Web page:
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Nicole Fisher

Nicole Fisher is a staff writer at Ballotpedia. Contact us at editor@ballotpedia.org.

Amendment to remove register of probate office on New Hampshire ballot

Last week, the New Hampshire House of Representatives voted in agreement with the New Hampshire State Senate to approve a constitutional amendment that would eliminate the register of probate office. This measure will appear on the ballot in November for New Hampshire voters.

The ballot measure was introduced to the New Hampshire General Court in November of 2021. In March, the New Hampshire House of Representatives voted 294-43 to approve the amendment. In April 21, the Senate voted 21-3 on an amended resolution. On May 13, 2022, the House adopted the revised amendment by voice vote.

To get a constitutional amendment on the ballot in New Hampshire, it must receive 60% of the vote in one legislative session of the New Hampshire state legislature, which amounts to 201 votes in the House of Representatives. Because this measure met that requirement in the House of Representatives and was approved by a voice vote in the New Hampshire state senate, the measure will appear on the ballot. To be ratified, a two-thirds vote is needed at the election.

In the past, New Hampshire’s Register of Probate office handled issues such as simple wills. But in 2011, due to a reorganization of New Hampshire’s court system, most of the duties of this office were eliminated. Currently, the primary responsibility of the office is to the preservation of files that have the potential for historical significance.

This is the second ballot measure to appear on New Hampshire’s statewide ballot for the Nov. 8, 2022 general election. The other ballot measure asks voters on whether or not to hold a state constitutional convention, which appears on New Hampshire’s ballot automatically every 10 years.

In New Hampshire, 13 statewide ballot measures went to voters between 1996 and 2018. Five of these measures were approved, while 8 were defeated.

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Missouri Legislature passes constitutional amendment allowing increase in funding to Kansas City police

A constitutional amendment that would allow the state Legislature to increase the minimum required funding for Kansas City’s police department passed Missouri’s state Legislature on Friday. The measure passed in Missouri’s House of Representatives before they ended the legislative session, with 103 votes supporting the measure and 44 votes opposing the measure. 

Because the amendment was already passed in the Missouri State Senate in March, the measure will appear on the ballot before voters in November.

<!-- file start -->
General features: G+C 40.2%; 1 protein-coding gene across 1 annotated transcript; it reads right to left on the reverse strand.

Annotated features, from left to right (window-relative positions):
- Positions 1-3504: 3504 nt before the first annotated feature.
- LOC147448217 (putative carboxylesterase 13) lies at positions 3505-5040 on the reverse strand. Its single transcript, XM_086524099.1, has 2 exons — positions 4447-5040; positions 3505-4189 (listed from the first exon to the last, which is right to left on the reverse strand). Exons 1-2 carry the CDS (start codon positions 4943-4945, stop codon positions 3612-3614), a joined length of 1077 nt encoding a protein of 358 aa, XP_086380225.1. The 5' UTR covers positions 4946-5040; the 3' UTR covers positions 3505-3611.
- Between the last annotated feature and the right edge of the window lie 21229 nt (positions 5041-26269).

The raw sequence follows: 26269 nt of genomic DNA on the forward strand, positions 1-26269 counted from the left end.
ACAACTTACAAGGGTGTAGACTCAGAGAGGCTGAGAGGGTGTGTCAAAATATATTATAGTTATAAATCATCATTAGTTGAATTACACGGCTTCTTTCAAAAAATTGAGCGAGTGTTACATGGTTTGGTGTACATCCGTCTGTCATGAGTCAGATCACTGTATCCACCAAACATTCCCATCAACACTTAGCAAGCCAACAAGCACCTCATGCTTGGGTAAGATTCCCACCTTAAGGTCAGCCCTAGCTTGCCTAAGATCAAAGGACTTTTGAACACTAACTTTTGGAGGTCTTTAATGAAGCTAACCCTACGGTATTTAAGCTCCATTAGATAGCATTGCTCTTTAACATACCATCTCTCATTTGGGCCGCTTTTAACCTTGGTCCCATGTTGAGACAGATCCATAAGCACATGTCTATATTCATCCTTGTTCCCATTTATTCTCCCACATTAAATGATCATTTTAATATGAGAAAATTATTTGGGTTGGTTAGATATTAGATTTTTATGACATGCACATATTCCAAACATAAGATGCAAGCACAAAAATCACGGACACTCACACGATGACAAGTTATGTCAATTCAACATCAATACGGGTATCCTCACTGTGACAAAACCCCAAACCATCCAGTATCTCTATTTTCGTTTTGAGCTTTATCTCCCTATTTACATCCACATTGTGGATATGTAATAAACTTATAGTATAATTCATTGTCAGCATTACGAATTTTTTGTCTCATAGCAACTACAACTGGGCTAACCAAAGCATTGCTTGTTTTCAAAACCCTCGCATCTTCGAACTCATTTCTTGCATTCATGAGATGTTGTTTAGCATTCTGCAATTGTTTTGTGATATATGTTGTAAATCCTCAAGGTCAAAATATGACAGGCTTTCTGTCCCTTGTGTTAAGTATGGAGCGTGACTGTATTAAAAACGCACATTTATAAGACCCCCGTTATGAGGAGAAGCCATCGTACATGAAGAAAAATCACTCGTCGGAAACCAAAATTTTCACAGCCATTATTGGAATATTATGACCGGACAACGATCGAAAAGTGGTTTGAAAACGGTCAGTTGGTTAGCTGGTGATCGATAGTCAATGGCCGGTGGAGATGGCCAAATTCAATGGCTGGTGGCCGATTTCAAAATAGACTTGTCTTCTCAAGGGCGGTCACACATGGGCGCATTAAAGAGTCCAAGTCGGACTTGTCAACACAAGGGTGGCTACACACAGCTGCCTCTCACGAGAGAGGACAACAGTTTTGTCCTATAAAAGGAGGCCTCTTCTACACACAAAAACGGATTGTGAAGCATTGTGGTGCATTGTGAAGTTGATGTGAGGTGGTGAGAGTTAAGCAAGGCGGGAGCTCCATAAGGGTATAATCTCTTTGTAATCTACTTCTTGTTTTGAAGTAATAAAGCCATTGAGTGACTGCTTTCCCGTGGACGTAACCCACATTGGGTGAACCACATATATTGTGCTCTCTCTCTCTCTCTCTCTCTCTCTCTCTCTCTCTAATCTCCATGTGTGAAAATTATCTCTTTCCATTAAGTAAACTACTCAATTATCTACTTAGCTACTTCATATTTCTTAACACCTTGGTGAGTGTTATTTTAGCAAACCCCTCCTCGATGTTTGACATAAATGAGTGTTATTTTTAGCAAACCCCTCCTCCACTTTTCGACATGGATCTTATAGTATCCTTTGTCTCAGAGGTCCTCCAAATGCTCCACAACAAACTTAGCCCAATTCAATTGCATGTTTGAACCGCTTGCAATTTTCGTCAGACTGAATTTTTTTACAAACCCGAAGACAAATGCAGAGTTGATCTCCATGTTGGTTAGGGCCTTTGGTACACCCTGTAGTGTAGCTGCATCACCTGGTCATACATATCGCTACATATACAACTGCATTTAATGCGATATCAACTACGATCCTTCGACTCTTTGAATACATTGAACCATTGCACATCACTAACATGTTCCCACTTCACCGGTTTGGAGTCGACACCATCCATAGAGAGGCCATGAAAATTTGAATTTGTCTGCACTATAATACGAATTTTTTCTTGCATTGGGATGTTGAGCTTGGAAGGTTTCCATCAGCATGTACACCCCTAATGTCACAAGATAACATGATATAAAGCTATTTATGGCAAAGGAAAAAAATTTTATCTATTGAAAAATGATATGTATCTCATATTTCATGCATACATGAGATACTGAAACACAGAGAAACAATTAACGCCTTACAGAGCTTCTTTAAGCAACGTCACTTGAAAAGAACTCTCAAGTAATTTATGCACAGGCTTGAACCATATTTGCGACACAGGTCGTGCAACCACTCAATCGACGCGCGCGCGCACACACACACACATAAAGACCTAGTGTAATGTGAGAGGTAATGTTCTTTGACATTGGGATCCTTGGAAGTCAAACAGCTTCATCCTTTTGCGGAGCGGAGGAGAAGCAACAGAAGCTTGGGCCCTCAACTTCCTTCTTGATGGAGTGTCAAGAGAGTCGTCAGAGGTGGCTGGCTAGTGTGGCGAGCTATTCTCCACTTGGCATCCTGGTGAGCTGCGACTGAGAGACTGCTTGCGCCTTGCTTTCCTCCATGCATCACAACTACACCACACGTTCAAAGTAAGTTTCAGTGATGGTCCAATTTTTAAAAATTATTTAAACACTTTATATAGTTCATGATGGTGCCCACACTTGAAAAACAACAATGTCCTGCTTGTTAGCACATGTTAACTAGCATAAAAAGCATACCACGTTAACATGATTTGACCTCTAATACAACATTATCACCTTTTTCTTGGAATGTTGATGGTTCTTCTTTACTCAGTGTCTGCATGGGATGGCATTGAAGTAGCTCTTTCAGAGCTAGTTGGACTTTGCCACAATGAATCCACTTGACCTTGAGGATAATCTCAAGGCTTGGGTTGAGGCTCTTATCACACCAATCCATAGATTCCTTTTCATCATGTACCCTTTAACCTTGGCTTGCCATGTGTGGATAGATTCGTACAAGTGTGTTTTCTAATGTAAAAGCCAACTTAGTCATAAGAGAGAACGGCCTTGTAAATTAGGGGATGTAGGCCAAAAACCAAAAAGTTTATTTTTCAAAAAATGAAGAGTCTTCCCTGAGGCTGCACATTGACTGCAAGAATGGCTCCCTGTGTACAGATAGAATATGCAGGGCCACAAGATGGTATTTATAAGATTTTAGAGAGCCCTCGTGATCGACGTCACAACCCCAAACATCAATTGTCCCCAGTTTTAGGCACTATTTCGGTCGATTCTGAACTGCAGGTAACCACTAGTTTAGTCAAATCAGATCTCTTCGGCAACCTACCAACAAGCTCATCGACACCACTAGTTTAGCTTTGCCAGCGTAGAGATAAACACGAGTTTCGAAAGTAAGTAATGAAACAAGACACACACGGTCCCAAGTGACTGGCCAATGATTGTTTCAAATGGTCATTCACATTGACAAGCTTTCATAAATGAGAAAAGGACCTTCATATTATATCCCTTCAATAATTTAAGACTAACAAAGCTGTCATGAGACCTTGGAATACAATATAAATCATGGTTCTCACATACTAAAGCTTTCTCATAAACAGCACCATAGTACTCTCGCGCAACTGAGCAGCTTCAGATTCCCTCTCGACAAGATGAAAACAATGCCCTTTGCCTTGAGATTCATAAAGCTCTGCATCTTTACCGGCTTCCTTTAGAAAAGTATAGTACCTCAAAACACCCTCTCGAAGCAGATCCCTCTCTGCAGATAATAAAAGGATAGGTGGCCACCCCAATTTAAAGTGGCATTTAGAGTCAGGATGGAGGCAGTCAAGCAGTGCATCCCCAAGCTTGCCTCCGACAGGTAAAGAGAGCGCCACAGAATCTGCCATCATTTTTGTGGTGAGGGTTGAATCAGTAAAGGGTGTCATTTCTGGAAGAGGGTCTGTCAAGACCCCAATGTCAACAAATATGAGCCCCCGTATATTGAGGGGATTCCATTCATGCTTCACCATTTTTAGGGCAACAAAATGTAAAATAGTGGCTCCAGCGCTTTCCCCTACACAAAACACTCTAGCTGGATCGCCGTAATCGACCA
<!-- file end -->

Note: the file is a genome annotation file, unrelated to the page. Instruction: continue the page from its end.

The measure, as written, would allow the Missouri General Assembly to increase minimum required funding for a police force established by a state board of police commissioners. Kansas City is the only city that does not have local jurisdiction over its department, and therefore the only city that this measure would currently impact. 

This amendment was passed along with another bill that would increase the minimum funding requirement for Kansas City’s police department. Currently, Missouri law mandates that Kansas City devote 20% of its general revenue to the police department. That bill would increase that funding to 25%. 

On KCUR, Celisa Calacal and Brian Ellison reported that some Democratic legislators argued that the bill was unconstitutional because it violates the Hancock Amendment of Missouri’s state constitution that prohibits unfunded state mandates on local actions. However, if voters approve of the constitutional amendment on the ballot this November, Missouri’s constitution will be amended to make an exception.

The support and opposition for the measure was mostly drawn between party lines. On Friday’s vote in Missouri’s House of Representatives, 100 Republicans supported the measure while 3 Democrats supported it. Forty-one Democrats opposed the measure while 3 Republicans opposed it. In the March Senate vote, 22 Republicans and 1 Democrat supported the measure, while 9 Democrats and 1 Republican opposed it.

This is the fourth ballot measure certified to appear on Missouri’s ballot this November. The other measures include:

  • A constitutional amendment that authorizes the state treasurer to invest in highly rated municipal securities.
  • A constitutional amendment that gives the Missouri National Guard its own department within the state government.
  • A constitutional convention question, which automatically appears on Missouri’s ballot every ten years, asking voters whether or not they agree with holding a constitutional convention.

A total of 85 measures have appeared on Missouri’s statewide ballots between 1996 and 2020. Out of those 85, 54 were approved by voters, while 31 were defeated.

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Marijuana legalization campaign submits signatures for Missouri ballot initiative

A marijuana legalization campaign submitted signatures for a Missouri ballot initiative on Sunday. Legal Missouri 2022, the PAC supporting the initiative, stated that it submitted more than 385,000 petition signatures. If enough signatures are verified, the initiative will appear on the ballot this November.

If implemented, the measure would legalize marijuana possession and use for anyone over 21 years of age. It would also legalize the purchase, delivery, manufacturing, and sale of marijuana and enact a 6% tax on marijauna sales. The proposal would allow those who have been convicted of non-violent marijuana crimes to petition for their release from prison or expungement of their records.